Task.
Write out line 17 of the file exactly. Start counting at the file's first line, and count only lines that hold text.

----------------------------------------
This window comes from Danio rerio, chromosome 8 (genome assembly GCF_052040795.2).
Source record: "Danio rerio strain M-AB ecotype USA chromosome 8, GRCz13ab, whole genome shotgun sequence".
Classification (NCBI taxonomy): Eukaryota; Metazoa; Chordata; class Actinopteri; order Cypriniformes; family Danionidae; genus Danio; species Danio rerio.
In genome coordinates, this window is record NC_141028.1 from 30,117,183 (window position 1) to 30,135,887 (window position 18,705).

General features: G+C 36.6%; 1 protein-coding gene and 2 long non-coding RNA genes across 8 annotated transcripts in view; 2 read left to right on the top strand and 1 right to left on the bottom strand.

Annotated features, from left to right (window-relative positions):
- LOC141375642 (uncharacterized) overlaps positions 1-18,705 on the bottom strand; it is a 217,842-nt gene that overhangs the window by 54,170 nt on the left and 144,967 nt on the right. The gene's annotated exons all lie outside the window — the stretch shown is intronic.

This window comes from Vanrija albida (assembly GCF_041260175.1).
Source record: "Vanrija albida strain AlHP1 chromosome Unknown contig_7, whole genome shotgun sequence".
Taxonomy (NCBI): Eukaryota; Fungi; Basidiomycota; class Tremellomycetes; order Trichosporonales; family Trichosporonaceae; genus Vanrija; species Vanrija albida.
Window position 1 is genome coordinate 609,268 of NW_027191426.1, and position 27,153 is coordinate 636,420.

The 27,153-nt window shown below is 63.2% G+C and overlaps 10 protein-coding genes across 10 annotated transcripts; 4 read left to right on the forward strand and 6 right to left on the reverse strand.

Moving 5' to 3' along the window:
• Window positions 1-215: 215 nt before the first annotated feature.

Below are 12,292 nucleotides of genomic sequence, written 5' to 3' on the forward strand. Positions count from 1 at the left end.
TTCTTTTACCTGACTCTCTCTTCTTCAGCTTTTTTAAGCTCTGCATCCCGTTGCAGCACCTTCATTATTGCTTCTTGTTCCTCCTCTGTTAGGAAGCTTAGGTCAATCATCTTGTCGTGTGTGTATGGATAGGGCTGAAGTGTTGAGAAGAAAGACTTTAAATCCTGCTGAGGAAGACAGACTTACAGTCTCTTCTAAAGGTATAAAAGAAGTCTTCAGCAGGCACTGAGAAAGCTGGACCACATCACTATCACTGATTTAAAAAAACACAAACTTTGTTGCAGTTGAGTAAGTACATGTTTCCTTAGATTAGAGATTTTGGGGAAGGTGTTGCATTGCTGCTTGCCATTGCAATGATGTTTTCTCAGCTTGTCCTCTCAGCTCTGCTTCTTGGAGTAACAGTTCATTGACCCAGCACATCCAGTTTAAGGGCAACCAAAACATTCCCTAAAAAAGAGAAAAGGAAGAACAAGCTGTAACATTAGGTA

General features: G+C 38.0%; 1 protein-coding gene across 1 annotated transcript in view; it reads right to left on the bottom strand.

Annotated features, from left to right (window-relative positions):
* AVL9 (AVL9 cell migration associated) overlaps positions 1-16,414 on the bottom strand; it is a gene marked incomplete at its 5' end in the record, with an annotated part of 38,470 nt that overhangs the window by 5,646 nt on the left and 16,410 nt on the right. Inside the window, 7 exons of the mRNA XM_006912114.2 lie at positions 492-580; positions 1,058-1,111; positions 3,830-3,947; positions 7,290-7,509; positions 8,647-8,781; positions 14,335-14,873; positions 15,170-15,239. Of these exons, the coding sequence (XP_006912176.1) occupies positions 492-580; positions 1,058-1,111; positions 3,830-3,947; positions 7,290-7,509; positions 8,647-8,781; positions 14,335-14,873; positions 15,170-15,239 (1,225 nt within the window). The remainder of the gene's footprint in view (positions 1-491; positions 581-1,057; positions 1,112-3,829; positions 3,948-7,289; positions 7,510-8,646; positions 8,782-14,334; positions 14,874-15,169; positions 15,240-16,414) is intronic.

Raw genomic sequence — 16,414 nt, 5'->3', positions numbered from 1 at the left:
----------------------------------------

General features: G+C 38.0%; 1 protein-coding gene across 1 annotated transcript in view; it reads right to left on the bottom strand.